At 3:00 am the first of forecast rain woke me up, so I quickly gathered together my gear and within 20 minutes I was on my way down the valley. This was to be a ride of two distinct halves. My arms and legs tingled slightly from exposure to the sun on Saturday, but there was little doubt that today would be easy as Wind was back but this time with his old friend Rain. On the climb up the side of Whernside I spotted a rider in the distance which spurred me on to catch them up. Mick Collins was one of the riders who had come by me while I bivvied earlier, but he had taken less sleep than I. We rode together down to Ribblehead, before I pulled out a lead and eventually put myself out of sight.
The section from Horton in Ribblesdale, Stainforth and eventually to Malham was ridden in appalling conditions. I was soaked, battered by wind and rain and feeling very low. I stopped in Kirkby Malham to change some kit and discovered that I lacked the strength and coordination to do simple tasks like unbuckle a clip on my seat harness. I rode into Malham and straight into the first cafe I could find. An hour later I came out feeling suitably refreshed.
Once I’d left the cafe, I started on the climb out of Gordale and saw Mick in the distance. By the top of Mastiles Lane, we were riding together again. The rain had eased now and it was looking like it would brighten up, but the wind still persisted. The with not much more than 50 km left to the finish, the route is intricate to say the least. Weaving back and forth to catch all the good trails of the area. All things considered, body and bike were working well. No significant aches or pains, and the legs seemed to be able to turn the pedals up most grades despite the GPS showing more than 7,000 metres of ascent. After Malham Moor, the route finally turned south east and towards Skipton. Across the valley Mick spotted a track up the side of Rylstone Fell, and said
I bet you any money that the route goes up that!
And he was right. At a distance it had a perspective that made it look unfeasibly steep. On closer acquaintance it wasn’t so bad, but too much for me. Mick rode out of sight while I pushed. Once on the top, the trail opened up to a lovely piece of moorland singletrack that was just perfect for my gear. Carving turns, pumping little compressions and generally having a hoot made the previous 290 km melt away in my mind. I caught Mick up as we started the descent off Brown Bank to Halton Moor. The end felt close now and the pace picked up, hammering the road together back into Skipton, with the excitement of nearing the end. We stopped the clock at 15:52 on Sunday to give a total ride time of 31 hours 52 minutes. Joint third place honours, behind first place Stuart Cowperthwaite and second Phil Addyman.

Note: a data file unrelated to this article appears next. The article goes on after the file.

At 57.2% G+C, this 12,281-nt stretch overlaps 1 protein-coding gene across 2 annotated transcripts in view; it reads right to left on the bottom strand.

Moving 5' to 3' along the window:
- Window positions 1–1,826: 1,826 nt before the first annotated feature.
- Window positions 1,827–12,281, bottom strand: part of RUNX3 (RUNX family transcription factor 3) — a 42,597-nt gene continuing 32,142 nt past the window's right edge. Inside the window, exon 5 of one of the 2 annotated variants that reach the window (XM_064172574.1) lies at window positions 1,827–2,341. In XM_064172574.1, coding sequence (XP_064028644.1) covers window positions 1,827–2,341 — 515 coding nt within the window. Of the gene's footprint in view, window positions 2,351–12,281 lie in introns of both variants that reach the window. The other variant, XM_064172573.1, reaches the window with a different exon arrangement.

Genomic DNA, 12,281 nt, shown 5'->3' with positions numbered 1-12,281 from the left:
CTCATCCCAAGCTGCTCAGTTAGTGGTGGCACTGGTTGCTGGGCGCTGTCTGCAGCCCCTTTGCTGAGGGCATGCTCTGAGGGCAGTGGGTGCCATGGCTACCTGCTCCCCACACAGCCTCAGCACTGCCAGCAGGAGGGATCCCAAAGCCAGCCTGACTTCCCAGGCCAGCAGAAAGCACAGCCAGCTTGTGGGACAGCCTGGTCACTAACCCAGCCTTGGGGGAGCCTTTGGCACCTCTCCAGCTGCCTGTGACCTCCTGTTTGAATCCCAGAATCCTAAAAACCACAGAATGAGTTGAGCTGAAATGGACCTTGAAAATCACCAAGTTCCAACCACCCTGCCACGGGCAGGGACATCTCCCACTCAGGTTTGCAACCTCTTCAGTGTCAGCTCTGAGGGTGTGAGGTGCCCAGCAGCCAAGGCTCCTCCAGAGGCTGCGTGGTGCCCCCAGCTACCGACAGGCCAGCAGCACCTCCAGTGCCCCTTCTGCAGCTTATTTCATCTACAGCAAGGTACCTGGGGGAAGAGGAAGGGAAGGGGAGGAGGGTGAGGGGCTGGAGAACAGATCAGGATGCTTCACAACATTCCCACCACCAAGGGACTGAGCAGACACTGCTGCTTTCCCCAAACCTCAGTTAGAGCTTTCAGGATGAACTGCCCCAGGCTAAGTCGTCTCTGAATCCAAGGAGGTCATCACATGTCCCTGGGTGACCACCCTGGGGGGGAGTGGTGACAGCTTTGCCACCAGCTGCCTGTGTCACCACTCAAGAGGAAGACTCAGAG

It’s fair to say the Yorkshire Dales 300 would be a hard route on a good day. The wind, and later the rain, made it a proper test of endurance and staying power. The balance of really fun trails, linking sections of road and those bits you just have to do to link the good bits together can be tricky to get right over such a distance, but Stuart Rider has pulled it off.
The Yorkshire Dales 300 can sit quite comfortably and proudly amongst the array of other ITTs in the country, waiting patiently for its next challenger.
Midge headnet and repellent
Terra Nova Discovery Lite Goretex bivvy Polaris Bikewear Core Bamboo base layer
Gore Bikewear Alp-X Waterproof
X-bionic thermal arm warmers
First aid kit
[Packed into a XS size Exped dry bag]
Pick a few points on a map, a variable distance apart, say 20-40km.
Highlight any good rideable off road trails you know between these points. You’ll need about three fifths of these.
Highlight any of the unrideable trails you know between these points. Don’t use any more than one fifth of these, or your route will have a slightly sour taste.
At this stage, you may notice that not all your trails join up. Link as many of these sections as you can with bits of road, yellow ones if you have them, or any that have those small black arrows on.
You might still have a few loose ends, but don’t worry, these can be linked up using arbitrary rights of way over the top of bleak mountain tops. Again, don’t over do these, as it will affect the bitterness afterwards.
Once prepared, keep your route in a dark place for a couple of months to mature and don’t tell anyone where it is.
While your route is maturing, you will need to source approximately 70 mountain bike riders (bikepacking variety) who will ride your route. They don’t need to know where it goes at this stage, they just need to think they want to do it. (more…)
After last year’s Highland Trail Race, one of my overriding feelings after completing it was that once was enough – I was not going to go through all that again. It was by far the hardest thing I’d ever done on a bike, and it pushed my physical and mental limits far beyond those I’d encountered in a “normal” 24 hr solo race.